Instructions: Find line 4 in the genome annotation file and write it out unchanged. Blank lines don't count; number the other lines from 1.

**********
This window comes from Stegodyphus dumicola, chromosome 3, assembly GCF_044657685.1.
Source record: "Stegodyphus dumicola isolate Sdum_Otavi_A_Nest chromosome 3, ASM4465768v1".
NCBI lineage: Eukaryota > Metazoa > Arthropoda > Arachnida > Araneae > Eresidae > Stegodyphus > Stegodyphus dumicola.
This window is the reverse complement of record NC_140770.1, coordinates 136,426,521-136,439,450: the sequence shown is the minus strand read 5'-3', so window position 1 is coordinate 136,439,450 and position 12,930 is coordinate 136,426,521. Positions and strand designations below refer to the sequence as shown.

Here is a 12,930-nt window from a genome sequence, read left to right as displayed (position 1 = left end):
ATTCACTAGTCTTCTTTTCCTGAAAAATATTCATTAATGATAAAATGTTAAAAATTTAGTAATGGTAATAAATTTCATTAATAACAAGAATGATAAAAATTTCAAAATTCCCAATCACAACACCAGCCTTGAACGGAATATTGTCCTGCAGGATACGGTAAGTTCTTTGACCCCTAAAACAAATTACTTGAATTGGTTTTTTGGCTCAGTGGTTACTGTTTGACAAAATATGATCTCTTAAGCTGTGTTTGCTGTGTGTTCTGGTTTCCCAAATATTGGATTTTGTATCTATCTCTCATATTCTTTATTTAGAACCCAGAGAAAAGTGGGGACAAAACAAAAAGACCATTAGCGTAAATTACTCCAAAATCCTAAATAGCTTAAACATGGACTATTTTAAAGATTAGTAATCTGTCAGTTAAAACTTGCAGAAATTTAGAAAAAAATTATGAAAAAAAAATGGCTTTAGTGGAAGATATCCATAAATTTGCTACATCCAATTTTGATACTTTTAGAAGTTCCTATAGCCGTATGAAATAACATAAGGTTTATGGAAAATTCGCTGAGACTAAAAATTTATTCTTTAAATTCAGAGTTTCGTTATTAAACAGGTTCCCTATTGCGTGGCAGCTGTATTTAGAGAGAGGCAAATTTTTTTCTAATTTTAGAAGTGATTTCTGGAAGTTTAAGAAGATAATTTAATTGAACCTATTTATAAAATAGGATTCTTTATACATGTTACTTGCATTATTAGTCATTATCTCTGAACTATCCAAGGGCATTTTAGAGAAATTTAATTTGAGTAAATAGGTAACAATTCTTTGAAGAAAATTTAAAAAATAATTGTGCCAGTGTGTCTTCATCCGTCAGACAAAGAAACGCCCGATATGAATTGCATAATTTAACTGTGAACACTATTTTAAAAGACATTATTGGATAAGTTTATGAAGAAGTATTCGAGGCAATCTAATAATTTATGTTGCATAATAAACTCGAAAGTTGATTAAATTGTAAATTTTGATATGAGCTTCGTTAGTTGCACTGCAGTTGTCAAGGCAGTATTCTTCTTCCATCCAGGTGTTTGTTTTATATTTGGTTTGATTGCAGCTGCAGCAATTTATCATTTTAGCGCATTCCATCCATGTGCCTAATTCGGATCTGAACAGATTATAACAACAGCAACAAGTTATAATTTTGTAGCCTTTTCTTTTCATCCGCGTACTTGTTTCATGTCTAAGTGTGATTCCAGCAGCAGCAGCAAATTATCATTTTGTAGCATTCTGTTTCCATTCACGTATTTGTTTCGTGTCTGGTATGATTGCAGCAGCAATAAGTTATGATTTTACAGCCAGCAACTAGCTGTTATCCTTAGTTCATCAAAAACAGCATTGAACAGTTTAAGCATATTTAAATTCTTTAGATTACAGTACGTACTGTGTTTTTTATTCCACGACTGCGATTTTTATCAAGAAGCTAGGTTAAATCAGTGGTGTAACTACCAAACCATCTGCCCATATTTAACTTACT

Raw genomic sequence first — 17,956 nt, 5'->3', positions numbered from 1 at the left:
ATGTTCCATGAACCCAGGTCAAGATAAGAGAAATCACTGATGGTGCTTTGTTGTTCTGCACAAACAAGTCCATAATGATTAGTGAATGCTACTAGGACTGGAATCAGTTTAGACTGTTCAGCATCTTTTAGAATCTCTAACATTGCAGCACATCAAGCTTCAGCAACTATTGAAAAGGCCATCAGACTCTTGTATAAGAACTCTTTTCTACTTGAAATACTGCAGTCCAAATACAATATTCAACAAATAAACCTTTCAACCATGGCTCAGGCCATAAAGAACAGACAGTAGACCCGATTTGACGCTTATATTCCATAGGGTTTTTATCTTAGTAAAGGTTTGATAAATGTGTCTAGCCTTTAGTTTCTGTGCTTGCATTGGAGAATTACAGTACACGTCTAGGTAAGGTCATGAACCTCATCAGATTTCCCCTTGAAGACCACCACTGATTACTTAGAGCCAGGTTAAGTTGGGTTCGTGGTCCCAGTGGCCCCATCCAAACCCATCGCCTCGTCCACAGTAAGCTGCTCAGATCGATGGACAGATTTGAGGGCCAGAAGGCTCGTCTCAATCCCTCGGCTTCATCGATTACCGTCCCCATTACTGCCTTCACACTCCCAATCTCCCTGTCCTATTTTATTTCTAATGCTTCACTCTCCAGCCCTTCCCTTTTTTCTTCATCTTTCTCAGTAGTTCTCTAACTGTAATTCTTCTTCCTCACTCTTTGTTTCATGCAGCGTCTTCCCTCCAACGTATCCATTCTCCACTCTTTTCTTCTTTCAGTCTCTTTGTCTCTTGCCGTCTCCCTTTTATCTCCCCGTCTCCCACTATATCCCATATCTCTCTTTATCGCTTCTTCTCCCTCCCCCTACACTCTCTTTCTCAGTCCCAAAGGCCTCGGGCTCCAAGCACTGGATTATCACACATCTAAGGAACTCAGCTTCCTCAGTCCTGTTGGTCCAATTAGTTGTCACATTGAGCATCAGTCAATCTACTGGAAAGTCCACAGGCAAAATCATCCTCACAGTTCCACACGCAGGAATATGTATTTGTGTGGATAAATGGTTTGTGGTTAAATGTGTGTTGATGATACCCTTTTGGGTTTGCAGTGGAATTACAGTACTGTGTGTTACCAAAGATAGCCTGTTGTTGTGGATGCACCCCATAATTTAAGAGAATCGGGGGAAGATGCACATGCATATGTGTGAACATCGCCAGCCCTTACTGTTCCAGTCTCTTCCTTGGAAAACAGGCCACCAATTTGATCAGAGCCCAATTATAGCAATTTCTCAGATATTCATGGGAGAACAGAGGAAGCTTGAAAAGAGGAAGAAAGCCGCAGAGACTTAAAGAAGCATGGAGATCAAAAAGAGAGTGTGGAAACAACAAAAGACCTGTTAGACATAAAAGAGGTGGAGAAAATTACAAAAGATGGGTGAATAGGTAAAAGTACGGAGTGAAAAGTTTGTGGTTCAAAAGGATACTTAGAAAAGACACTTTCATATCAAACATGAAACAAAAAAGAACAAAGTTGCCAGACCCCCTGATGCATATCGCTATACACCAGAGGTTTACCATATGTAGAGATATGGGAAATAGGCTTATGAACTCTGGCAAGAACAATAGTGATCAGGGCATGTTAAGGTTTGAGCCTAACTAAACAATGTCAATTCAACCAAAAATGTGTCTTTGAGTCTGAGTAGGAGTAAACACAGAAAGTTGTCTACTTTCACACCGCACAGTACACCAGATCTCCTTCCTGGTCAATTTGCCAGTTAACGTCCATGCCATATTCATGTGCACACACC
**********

This window is the reverse complement of record NC_140770.1, coordinates 136,426,521-136,439,450: the sequence shown is the minus strand read 5'-3', so window position 1 is coordinate 136,439,450 and position 12,930 is coordinate 136,426,521. Positions and strand designations below refer to the sequence as shown.